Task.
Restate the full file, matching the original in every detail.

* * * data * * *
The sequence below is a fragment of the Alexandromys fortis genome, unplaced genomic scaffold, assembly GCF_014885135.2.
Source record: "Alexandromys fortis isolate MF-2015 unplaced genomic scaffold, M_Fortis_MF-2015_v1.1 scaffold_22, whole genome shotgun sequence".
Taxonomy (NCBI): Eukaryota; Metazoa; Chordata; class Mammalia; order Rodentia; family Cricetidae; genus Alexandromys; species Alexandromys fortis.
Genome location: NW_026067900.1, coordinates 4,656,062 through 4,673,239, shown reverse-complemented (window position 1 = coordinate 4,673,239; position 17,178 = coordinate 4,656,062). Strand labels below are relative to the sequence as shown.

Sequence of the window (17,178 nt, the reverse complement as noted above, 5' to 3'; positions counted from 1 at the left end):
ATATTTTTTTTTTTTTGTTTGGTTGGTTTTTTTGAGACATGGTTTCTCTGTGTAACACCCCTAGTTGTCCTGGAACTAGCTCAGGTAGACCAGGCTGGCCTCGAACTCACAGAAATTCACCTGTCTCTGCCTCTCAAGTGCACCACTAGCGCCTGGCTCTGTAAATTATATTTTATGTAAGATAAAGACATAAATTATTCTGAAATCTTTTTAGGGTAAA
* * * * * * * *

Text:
The sequence below is a fragment of the Alexandromys fortis genome, unplaced genomic scaffold, assembly GCF_014885135.2.
Source record: "Alexandromys fortis isolate MF-2015 unplaced genomic scaffold, M_Fortis_MF-2015_v1.1 scaffold_22, whole genome shotgun sequence".
Taxonomy (NCBI): Eukaryota; Metazoa; Chordata; class Mammalia; order Rodentia; family Cricetidae; genus Alexandromys; species Alexandromys fortis.
Genome location: NW_026067900.1, coordinates 4,656,062 through 4,673,239, shown reverse-complemented (window position 1 = coordinate 4,673,239; position 17,178 = coordinate 4,656,062). Strand labels below are relative to the sequence as shown.

Sequence of the window (17,178 nt, the reverse complement as noted above, 5' to 3'; positions counted from 1 at the left end):
ATATTTTTTTTTTTTTGTTTGGTTGGTTTTTTTGAGACATGGTTTCTCTGTGTAACACCCCTAGTTGTCCTGGAACTAGCTCAGGTAGACCAGGCTGGCCTCGAACTCACAGAAATTCACCTGTCTCTGCCTCTCAAGTGCACCACTAGCGCCTGGCTCTGTAAATTATATTTTATGTAAGATAAAGACATAAATTATTCTGAAATCTTTTTAGGGTAAA